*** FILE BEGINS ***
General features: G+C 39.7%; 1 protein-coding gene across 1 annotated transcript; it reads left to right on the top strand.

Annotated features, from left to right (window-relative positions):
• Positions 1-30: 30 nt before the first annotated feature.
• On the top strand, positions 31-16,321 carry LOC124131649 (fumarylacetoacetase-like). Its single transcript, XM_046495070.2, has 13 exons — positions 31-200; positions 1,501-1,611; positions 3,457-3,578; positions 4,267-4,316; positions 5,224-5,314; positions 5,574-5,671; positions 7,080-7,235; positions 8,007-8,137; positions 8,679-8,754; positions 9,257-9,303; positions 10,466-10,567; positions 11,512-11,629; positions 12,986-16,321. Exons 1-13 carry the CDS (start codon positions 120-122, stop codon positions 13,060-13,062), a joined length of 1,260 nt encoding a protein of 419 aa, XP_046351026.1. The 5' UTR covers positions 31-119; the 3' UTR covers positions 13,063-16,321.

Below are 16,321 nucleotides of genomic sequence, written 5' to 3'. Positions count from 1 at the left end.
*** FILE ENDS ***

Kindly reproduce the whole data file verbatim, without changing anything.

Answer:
General features: G+C 39.7%; 1 protein-coding gene across 1 annotated transcript; it reads left to right on the top strand.

Annotated features, from left to right (window-relative positions):
• Positions 1-30: 30 nt before the first annotated feature.
• On the top strand, positions 31-16,321 carry LOC124131649 (fumarylacetoacetase-like). Its single transcript, XM_046495070.2, has 13 exons — positions 31-200; positions 1,501-1,611; positions 3,457-3,578; positions 4,267-4,316; positions 5,224-5,314; positions 5,574-5,671; positions 7,080-7,235; positions 8,007-8,137; positions 8,679-8,754; positions 9,257-9,303; positions 10,466-10,567; positions 11,512-11,629; positions 12,986-16,321. Exons 1-13 carry the CDS (start codon positions 120-122, stop codon positions 13,060-13,062), a joined length of 1,260 nt encoding a protein of 419 aa, XP_046351026.1. The 5' UTR covers positions 31-119; the 3' UTR covers positions 13,063-16,321.

Below are 16,321 nucleotides of genomic sequence, written 5' to 3'. Positions count from 1 at the left end.